Imagine this. Theresa May, Home Secretary, announces to the British people that she plans to hold a conference to discuss the government's latest thinking about its immigration policy.
The response goes something like this. The bleeding hearts at the Guardian suffer from a paroxysm of self-righteous rage at the injustice of her proposals. The Daily Mail declares that only a sea wall spanning the length of the Channel can protect the UK from the grubby continentals. The Telegraph describes happier times, long since past, when immigrants simply didn't exist. The Times prints vacuous statements that don't really say anything at all.
In Westminster, the Lib Dems do their standard hand-wringing, whimpering that if they weren't in coalition, the Tories would have executed anyone not British-born. Ed Miliband mumbles incoherently about how awful the Tories are but that he thinks there are probably a few too many Romanians in British hospitals. UKIP thunders that if they were in power, immigrants would be politely told to f**k off.
Then the human rights groups start bleating about how the Home Secretary's initiatives contravene European human rights conventions. She deserves to be shipped off on the same plane as her arch-nemesis Abu Qatada. The judges at the European Court of Human Rights wag their collective finger at Theresa for saying naughty things that remind them of Hitler. One economist says that without immigrants, the UK would sink under the waves. Another says that without immigrants, the UK would rise phoenix-like into the stratosphere.
In the background, 63million or so Britons zone out and stop listening. While the media-political-think tank nexus begins to disintegrate under the weight of its own self-importance, the average man (or woman) on the street turns away and goes about his (or her) day.
On this occasion, however, Theresa does something astonishing. She sits down in front of the great and the good and says something that no politician has said for decades.
She says 'I've messed up and I need some advice'. She explains that she inherited a mess from the previous government and then made it even more of a mess by promising things that she knew weren't possible. She explains that she's really sorry about this, but would like to take this opportunity to ask for some advice from the people who know what immigration is really about. She also says that she understands why people are worried about immigrants taking their jobs, and for that reason will sit down and listen.
The audience, both inside and outside the room, are stunned into silence. What are they meant to shout about if she's just admitted she's messed up? How are they going to accuse of her being too weak, of pandering to the UKIP vote, of being a liberal pushover, of being a fascist? She just said she had got things wrong and seemed genuinely apologetic!
In this alternate reality, where politicians are not talking to their reflection in the headlines of the newspapers, the issues are not turned into political footballs. The politicians, astonishingly, admit they are fallible human beings, that they make mistakes, like we all do. They talk directly to the people behind the screen, not to the screen itself. They ask for help and they take responsibility for their actions when they bugger things up.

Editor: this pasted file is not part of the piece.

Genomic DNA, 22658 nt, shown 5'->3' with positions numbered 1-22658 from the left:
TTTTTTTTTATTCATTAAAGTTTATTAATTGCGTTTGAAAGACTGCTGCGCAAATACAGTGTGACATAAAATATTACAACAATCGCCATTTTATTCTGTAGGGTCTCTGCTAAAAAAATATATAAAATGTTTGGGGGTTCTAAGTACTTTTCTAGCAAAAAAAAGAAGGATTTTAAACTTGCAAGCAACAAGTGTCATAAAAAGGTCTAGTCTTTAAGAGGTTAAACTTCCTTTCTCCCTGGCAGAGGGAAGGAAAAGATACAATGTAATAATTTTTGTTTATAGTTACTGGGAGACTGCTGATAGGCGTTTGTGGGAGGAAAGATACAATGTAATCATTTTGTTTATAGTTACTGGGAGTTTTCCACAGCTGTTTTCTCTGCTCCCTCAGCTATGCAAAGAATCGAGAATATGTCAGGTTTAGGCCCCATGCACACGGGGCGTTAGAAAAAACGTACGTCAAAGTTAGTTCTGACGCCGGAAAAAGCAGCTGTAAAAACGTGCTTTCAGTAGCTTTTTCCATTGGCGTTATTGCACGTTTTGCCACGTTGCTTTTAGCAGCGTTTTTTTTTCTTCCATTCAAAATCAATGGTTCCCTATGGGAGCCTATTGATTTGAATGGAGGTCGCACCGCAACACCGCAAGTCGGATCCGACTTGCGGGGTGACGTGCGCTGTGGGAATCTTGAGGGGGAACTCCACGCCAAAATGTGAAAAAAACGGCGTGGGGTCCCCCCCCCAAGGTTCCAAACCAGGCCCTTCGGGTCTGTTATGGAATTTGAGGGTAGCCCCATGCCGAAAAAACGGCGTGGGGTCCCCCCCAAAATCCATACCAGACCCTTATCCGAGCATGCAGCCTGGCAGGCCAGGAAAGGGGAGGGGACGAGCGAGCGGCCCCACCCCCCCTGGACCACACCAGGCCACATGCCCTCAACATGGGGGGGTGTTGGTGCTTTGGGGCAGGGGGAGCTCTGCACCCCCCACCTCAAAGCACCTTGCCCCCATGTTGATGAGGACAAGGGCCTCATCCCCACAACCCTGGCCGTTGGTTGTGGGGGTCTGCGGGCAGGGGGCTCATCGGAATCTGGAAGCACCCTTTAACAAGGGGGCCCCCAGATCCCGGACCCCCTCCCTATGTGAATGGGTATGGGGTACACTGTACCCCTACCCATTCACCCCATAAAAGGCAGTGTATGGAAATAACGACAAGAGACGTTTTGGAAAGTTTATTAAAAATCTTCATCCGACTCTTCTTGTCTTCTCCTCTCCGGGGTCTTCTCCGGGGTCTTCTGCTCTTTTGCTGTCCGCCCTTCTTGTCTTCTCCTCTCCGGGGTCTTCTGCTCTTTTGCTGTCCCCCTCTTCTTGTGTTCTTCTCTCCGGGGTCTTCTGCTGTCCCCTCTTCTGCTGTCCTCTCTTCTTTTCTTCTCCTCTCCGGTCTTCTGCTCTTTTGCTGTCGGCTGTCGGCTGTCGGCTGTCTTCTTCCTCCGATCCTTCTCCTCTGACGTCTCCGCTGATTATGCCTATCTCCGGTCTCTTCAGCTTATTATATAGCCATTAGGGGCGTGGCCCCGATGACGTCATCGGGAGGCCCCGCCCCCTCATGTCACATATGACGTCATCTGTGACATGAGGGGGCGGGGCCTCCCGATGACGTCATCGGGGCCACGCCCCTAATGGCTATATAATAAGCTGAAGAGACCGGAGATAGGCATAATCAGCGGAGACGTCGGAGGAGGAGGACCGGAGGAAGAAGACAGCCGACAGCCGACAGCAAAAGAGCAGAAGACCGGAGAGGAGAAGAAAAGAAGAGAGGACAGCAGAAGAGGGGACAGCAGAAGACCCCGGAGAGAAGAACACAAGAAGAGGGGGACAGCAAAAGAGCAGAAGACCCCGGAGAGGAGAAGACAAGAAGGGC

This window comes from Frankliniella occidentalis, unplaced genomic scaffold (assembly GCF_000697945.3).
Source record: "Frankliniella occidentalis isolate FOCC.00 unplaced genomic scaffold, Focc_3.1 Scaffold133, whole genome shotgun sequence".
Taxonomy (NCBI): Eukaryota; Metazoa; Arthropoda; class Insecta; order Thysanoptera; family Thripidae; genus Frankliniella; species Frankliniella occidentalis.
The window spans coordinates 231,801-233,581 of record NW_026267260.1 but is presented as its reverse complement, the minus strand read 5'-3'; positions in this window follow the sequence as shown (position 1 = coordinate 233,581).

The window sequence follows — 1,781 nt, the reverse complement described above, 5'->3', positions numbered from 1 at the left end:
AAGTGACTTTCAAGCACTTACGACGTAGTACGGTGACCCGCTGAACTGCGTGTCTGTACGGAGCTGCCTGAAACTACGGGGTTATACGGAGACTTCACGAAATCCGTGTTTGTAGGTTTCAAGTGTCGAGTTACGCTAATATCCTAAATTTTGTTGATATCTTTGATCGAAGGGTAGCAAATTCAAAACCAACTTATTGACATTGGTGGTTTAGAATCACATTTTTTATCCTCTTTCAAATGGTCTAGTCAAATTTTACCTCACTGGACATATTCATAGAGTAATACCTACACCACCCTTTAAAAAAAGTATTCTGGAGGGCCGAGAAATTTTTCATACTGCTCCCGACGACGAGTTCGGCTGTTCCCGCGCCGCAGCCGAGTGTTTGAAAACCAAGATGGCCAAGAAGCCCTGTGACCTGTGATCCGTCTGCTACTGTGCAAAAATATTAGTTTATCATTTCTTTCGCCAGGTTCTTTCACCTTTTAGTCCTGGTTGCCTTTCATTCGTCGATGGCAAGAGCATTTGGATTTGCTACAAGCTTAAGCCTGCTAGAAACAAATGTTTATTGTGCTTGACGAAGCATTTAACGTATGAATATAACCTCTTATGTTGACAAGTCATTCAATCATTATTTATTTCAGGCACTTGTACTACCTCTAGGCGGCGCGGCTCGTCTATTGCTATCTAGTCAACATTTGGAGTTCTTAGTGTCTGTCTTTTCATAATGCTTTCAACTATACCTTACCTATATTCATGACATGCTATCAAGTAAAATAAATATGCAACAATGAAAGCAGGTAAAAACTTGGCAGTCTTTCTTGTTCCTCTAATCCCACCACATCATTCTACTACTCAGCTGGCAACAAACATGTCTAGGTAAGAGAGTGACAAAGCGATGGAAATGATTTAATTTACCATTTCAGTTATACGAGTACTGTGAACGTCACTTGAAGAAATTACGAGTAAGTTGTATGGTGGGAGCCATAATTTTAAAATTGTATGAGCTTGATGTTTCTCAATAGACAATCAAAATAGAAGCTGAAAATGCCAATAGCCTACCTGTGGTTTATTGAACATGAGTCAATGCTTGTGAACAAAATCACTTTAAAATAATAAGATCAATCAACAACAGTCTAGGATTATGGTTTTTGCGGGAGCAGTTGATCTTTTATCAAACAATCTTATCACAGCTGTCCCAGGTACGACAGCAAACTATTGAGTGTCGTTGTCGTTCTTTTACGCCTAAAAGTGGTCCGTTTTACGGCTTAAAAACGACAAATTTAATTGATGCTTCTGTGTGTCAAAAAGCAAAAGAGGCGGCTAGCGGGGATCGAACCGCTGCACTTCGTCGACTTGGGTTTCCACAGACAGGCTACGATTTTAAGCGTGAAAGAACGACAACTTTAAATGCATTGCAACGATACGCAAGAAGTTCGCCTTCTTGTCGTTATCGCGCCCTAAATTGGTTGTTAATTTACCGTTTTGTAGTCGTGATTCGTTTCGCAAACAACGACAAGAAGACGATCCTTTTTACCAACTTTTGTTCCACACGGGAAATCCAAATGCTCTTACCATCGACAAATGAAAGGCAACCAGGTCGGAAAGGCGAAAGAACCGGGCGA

Sadly we live in a world when politicians rarely look outside the bubble in which they are trapped. You can't blame them really. If they say sorry, their rivals say 'you have failed'. If they admit fault, the ideologues of their respective parties start baying for blood. In a world where your position is only as secure as the amount of time you have spent climbing the greasy pole to political success, little wonder that they feel they can't be honest.
What is also sad is that the average man (or woman) on the street can see straight through the BS. When Theresa, and pretty much every other politician I can think of, goes on screen and says 'the government has successfully done [insert achievement that is not really an achievement]', the lie is there, visible for any sane human being to see.
That is why UKIP is doing so well at the moment. Established politicians and the ecosystem of think tanks and journalists around them aren't interested in the man on the street. The elected leaders of our country spend half their time looking over their shoulders for potential daggers and the rest of their time staring into the cameras of the British vulture-media.
The 63 million or so Britons who live in the real world can see this very clearly. They aren't stupid. It should come as no surprise that more and more are voting for the 'radical' alternative, because only the radical alternative seem to really 'get' it. They are outside of a system that seems utterly incapable of achieving anything but self congratulation.
I hate to say it, but the established parties deserve everything they get.Suggest a correction